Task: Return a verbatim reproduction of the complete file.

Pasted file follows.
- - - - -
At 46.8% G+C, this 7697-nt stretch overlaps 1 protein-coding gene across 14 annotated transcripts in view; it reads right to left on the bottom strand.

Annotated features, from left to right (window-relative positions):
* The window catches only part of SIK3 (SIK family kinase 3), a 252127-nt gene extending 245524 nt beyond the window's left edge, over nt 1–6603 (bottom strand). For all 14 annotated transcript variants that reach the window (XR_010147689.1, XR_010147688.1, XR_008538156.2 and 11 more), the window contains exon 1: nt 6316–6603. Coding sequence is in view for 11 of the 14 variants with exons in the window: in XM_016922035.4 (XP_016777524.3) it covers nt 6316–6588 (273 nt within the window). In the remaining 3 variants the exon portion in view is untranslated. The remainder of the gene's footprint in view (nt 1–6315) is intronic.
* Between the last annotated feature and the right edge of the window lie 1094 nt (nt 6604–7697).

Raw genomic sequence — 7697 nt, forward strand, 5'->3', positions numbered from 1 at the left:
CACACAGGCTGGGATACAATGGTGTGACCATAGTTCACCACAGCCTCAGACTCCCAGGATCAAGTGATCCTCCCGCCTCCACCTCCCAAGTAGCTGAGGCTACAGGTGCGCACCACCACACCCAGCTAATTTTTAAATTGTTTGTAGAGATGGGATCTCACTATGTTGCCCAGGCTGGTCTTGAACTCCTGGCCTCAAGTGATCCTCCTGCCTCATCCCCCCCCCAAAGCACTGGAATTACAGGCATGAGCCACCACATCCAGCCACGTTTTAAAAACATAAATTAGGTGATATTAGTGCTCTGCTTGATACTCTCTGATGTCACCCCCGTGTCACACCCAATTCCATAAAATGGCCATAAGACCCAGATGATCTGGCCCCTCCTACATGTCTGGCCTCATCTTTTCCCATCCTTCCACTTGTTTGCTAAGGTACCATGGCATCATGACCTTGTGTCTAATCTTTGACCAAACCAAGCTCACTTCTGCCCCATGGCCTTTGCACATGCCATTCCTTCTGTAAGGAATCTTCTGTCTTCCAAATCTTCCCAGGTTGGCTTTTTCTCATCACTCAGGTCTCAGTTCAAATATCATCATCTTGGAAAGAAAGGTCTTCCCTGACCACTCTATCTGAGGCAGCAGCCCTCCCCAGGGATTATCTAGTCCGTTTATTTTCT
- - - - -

At 46.8% G+C, this 7697-nt stretch overlaps 1 protein-coding gene across 14 annotated transcripts in view; it reads right to left on the bottom strand.

Annotated features, from left to right (window-relative positions):
* The window catches only part of SIK3 (SIK family kinase 3), a 252127-nt gene extending 245524 nt beyond the window's left edge, over nt 1–6603 (bottom strand). For all 14 annotated transcript variants that reach the window (XR_010147689.1, XR_010147688.1, XR_008538156.2 and 11 more), the window contains exon 1: nt 6316–6603. Coding sequence is in view for 11 of the 14 variants with exons in the window: in XM_016922035.4 (XP_016777524.3) it covers nt 6316–6588 (273 nt within the window). In the remaining 3 variants the exon portion in view is untranslated. The remainder of the gene's footprint in view (nt 1–6315) is intronic.
* Between the last annotated feature and the right edge of the window lie 1094 nt (nt 6604–7697).

Raw genomic sequence — 7697 nt, forward strand, 5'->3', positions numbered from 1 at the left:
CACACAGGCTGGGATACAATGGTGTGACCATAGTTCACCACAGCCTCAGACTCCCAGGATCAAGTGATCCTCCCGCCTCCACCTCCCAAGTAGCTGAGGCTACAGGTGCGCACCACCACACCCAGCTAATTTTTAAATTGTTTGTAGAGATGGGATCTCACTATGTTGCCCAGGCTGGTCTTGAACTCCTGGCCTCAAGTGATCCTCCTGCCTCATCCCCCCCCCAAAGCACTGGAATTACAGGCATGAGCCACCACATCCAGCCACGTTTTAAAAACATAAATTAGGTGATATTAGTGCTCTGCTTGATACTCTCTGATGTCACCCCCGTGTCACACCCAATTCCATAAAATGGCCATAAGACCCAGATGATCTGGCCCCTCCTACATGTCTGGCCTCATCTTTTCCCATCCTTCCACTTGTTTGCTAAGGTACCATGGCATCATGACCTTGTGTCTAATCTTTGACCAAACCAAGCTCACTTCTGCCCCATGGCCTTTGCACATGCCATTCCTTCTGTAAGGAATCTTCTGTCTTCCAAATCTTCCCAGGTTGGCTTTTTCTCATCACTCAGGTCTCAGTTCAAATATCATCATCTTGGAAAGAAAGGTCTTCCCTGACCACTCTATCTGAGGCAGCAGCCCTCCCCAGGGATTATCTAGTCCGTTTATTTTCT